I floated down on a feather into Latin America, with no jarring experiences or any major challenges. I had no travel issues aside from lotion & soap bottles exploding in my backpack. English is commonly known. My Spanish has been sufficient. I’ve met people who helped me immensely—hosting me, cooking for me, exploring with me…. I’ve had it easy. ᕕ(ᐛ)ᕗ Knock on wood.
I expected the transition into Latin America to rattle me a little. At this point, I cannot tell how much of this effortless transition is due to my good fortune, to my aversion to risk, and/or to my incapacity to be easily perturbed, but blessings have always have come easily & frequently to me. Maybe it’s because my Christian friends are always praying for me—thanks, guys! Keep ‘em comin’! (ﾉ´ヮ´)ﾉ*:･ﾟ✧ <(^o^<)
Santiago itself captivated me for only a few brief moments; however, my time spent with its amazing inhabitants & its role as my first Latin American city are significant. So let's jump into a summary of Santiago's Dingle.
Santiago is a city. I think that sums it up best. There are few remarkably distinct features of this city [that I noted], and it is not especially challenging culturally. That is not to say I didn't enjoy my time there, that it has nothing cool going on, or that I didn't learn anything either; however, I largely ascribe my pleasant time in Santiago to the amazing people that I met there.
Initially I spent a couple nights with a CouchSurfing host on her birthday, which proved an opportune time to meet locals in a trusting atmosphere, including Sunna—another girl who kindly hosted me & helped me around to my first terremoto, sopaipilla, food market experience, and more. I owe her a billion.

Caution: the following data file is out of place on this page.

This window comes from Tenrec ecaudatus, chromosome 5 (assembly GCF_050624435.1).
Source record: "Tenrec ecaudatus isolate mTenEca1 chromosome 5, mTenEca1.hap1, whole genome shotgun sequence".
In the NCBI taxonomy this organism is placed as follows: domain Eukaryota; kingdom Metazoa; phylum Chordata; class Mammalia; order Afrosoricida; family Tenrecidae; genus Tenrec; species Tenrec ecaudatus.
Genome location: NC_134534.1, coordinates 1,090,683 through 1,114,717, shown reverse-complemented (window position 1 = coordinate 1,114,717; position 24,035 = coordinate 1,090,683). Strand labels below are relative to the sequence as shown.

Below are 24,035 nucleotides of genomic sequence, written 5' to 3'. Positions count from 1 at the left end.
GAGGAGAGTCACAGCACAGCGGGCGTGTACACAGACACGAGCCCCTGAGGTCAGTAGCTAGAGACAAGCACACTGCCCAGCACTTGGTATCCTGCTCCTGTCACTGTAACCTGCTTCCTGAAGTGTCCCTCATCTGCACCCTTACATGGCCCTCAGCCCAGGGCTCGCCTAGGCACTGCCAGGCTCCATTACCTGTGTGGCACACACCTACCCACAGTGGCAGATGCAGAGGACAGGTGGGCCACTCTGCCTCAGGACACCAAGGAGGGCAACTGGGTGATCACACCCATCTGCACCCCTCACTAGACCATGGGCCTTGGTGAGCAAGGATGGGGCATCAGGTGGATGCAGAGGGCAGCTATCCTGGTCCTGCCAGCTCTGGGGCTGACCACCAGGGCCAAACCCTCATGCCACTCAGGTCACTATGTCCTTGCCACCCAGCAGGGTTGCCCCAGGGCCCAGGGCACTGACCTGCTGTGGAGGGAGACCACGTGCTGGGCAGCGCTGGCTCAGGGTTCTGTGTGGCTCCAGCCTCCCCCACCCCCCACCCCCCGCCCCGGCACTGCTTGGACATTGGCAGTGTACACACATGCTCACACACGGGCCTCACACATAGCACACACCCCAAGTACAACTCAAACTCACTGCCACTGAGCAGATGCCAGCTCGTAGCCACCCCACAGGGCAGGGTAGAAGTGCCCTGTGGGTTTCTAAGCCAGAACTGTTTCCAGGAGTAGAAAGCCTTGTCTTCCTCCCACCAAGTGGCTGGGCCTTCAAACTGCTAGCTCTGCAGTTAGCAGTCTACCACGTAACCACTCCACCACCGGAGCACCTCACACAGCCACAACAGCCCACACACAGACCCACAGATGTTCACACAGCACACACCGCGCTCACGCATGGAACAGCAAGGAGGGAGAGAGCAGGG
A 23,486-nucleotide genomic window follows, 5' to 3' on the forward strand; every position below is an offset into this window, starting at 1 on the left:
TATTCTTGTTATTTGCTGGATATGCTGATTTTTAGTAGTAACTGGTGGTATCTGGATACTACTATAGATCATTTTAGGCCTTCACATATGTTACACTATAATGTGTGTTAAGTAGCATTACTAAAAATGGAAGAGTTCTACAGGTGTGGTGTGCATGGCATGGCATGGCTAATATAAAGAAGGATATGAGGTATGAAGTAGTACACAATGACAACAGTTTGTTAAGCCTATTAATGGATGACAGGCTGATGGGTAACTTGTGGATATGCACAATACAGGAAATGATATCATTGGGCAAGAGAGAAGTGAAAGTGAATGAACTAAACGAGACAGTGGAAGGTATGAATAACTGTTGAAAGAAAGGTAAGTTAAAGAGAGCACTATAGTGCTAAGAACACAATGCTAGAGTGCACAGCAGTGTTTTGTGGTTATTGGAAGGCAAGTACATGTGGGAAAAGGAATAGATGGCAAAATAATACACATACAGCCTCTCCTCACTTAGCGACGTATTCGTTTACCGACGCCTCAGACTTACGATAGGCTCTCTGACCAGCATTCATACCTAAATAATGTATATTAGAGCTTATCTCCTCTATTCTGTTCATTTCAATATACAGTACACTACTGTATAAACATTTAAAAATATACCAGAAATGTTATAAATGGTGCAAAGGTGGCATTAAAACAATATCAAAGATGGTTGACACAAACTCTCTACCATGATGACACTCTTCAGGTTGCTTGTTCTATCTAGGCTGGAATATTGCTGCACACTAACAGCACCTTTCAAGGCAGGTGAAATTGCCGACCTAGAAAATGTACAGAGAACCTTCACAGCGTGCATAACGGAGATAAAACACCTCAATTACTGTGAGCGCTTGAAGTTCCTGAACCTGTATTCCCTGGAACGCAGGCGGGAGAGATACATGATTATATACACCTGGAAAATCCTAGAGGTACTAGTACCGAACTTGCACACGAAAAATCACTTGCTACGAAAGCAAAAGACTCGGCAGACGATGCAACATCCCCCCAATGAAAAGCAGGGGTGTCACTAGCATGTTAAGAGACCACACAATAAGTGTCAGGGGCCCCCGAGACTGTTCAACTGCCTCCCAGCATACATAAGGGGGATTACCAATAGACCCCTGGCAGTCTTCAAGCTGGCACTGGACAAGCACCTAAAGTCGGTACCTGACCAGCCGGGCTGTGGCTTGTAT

My previous post discusses my dull relationship with Santiago’s tourist attractions. Since they’re of no particular import to me, let’s just gloss over them. Instead, let’s talk about the following:
Learning Chilean Spanish
Chilean Spanish is notorious for its speed, unfinished words, slang, and misuse of grammar, so learning to listen hasn't been easy. For example, some people will say “tú soy” instead of “tú eres” to mean “you are,” or they may leave entire syllables out of words. Combine these with my persistent neuroticism, and you’re left with one confused Dingle.
Chileans also have a charming set of slang that I’ll be sad to abandon once I leave the country, including:
- Pico = Dick
- Me dejó como el pico = It fucked me up (literally: “It left me like a dick”)
- Mi español es como el pico = My Spanish is shitty (literally: “My Spanish is like a dick”)
- Escribo como el pico = I write like shit (literally: “I write like a dick”)
- Concha tu madre = Mother fucker (literally: pussy [of] your mother)
- Cochino = Vulgar/Filthy
- Maraca = Slut
- Zorra = Slut
- La zorra = Cool
- La raja = Cool
- Bacán = Cool
Of these, you'd probably hear "bacán" used the most while "pico" & "concha tu madre" are used frequently in comfortable social settings.
Soy zorra cochina.
Furry, Feathered Friends
The pigeons are ugly. The pigeons are brave. One flew so close to my face that I could feel the beat of its wing. They suck.
⊹⋛⋋( ՞ਊ ՞)⋌⋚⊹ (((( ;°Д°)))) ⊹⋛⋋( ՞ਊ ՞)⋌⋚⊹
The heartbreaking stray dogs of Santiago lie despondent and motionless. The strays of Valparaiso, by comparison, are lively and interactive.
(づ￣ ³￣)づ U＾ェ＾U
But most important of all our bestial buddies is Plutonio, Sunna’s ferret master. In her own [poorly translated] words, “I’m beginning to doubt that Plutonio is, in reality, my pet and I am his!” Indeed, Plutonio’s draw is so magnetic, his presence so commanding, that even I found myself staying for just another minute to snuggle & play with him.
Plutonio is a just ruler of his people.
Plutonio overlooking his kingdom from his plush throne.
Really—how could you ever say no to such a face?